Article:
Do Prayer and Exercise Have Anything in Common?

A really good comment from my friend Alayna (a.k.a. Paul) got me thinking about some connections between prayer and exercise. Like any metaphor, it eventually breaks down. I've never wanted to throw up after prayer, nor been hardly able to walk the next day from praying more than I should have when I wasn't used to praying very much. But I think there are some good parallels:

Whether we realize it or not, some good how-to guidance really matters. When we aren't praying, or aren't exercising, we can think of both of these activities as things we know we should be doing, and already know how to do, but we just aren't doing them. When we aren't praying or exercising, the how-to seems too elementary for us to bother to investigate: to exercise, we could just go out our front doors and start jogging. To start praying we might say something like, "Dear God, please help me..., please help them...., please help us... Amen." While neither of those approaches are the worst in the world, neither are they the best. That approach to exercise rarely makes an unfit person healthy, and that approach to prayer rarely makes an ordinary life prayerful.

On the other hand, once we begin to attempt exercise or prayer, we find that some good how-to guidance is highly valuable. For example, we find how helpful it is to have a plan, or to learn from those who have already taken the steps we're attempting to take. In exercise, the guidance helps us to avoid injuries and to stick with it when we don't feel like exercising. In prayer, the guidance helps us to shape our our prayers in ways we might not think of on our own and to stick with it when we don't feel like praying.

It's easy to avoid doing them by convincing ourselves we always do them. I have a good friend for whom I have enormous respect who used to wear a pedometer, and we'll call him Russell. (The point of wearing of a pedometer is to count how many steps you take during a day in order to quantify your level of activity, or lack thereof, in a normal day.) While it was a good thing that Russell wore that pedometer, I don't think it accomplished its intended result. Rather than attaching it to his hip, as the instructions say to do, Russell discovered that the pedometer also fit nicely onto the side of his shoe. In addition to looking a bit more stylish, this also allowed Russ to earn quite a bit of extra credit on the pedometer. All day long, as he sat at his desk (or drinking Dr. Pepper with me), he would habitually shake his foot... all the while getting credit from the pedometer for living an active lifestyle.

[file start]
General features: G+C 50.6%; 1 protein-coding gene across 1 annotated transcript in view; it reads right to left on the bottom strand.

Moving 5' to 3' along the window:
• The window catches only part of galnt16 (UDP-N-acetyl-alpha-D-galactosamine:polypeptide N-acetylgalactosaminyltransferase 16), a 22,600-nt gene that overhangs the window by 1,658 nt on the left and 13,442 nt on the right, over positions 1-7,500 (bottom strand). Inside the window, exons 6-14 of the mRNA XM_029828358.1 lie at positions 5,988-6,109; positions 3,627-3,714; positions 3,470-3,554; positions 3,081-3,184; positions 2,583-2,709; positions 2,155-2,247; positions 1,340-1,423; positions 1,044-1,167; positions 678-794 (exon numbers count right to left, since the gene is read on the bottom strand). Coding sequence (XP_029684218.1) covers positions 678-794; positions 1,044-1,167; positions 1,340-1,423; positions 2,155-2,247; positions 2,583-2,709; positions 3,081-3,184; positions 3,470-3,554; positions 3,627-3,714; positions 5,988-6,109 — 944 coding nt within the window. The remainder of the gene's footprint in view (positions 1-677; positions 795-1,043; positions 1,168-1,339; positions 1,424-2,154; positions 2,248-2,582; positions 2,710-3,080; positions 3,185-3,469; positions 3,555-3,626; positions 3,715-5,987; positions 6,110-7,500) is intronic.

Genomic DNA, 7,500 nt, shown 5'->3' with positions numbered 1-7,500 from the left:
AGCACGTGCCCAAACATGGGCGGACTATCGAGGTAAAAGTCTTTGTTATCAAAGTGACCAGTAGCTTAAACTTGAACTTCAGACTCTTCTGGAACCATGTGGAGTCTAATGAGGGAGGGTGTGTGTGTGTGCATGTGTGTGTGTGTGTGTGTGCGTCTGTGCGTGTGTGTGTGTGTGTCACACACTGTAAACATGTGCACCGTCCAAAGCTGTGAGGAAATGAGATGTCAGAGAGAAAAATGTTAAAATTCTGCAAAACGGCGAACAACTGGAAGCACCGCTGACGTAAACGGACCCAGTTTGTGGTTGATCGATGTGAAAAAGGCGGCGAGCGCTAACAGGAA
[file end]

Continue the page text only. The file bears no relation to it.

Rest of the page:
When we think of our main way of praying as "praying all day long," we're like Russell sitting at his desk, drinking a soda, shaking his foot and getting credit for exercising all day long. We absolutely need specific, dedicated times of exercise to be healthy, and we also need specific, dedicated times of prayer to be prayerful. When we have those specific times, we begin to find that their effects spill over into the rest of our days, and then the real experience of praying all day long comes into view for us. The times of exercise give us more strength or energy in another part of the day when we wouldn't have had them otherwise. The times of prayer help us to be aware of what God is up to in our world when we would normally have been completely oblivious.

This is the flip side of what I wrote about in A Life That Makes Prayer Come Naturally. The key in that post to prayer coming naturally for Mr. Means from the moment he awoke each day was all of the time he spent intentionally praying throughout his life. If we try to only develop a sense of constant prayer without building it on dedicated times of prayer, we may as well sit at a desk, shake our foot, and see how healthy it makes us.

It's tempting to stop short of letting them take their effect on us. Several years ago, I bought a weight set. (We disassembled it when we moved six years ago, and it's never been put back together since then.) I used it two times in one week, and suddenly I thought of myself as a serious athlete. The truth was that I was still practically as unfit as I had been before getting the weight set. The only real difference was that I was an unfit person who had lifted weights twice in a week. I may have been headed toward a more fit life, but I surely wasn't there yet, regardless of how I was thinking of myself.

It's the same with prayer. If we have two consecutive days with dedicated times for prayer, many of us think we'll soon be nominated for canonization as saints, even if we're not Catholic. However, the likely truth is that we're probably still living largely prayerless lives, though we're hopefully on the road toward living more prayerfully.

The point of exercise and the point of prayer is not what happens during the moments when we exercise or pray. Rather, the point is the (healthy or prayerful) life that those moments lead us to develop over the course of time.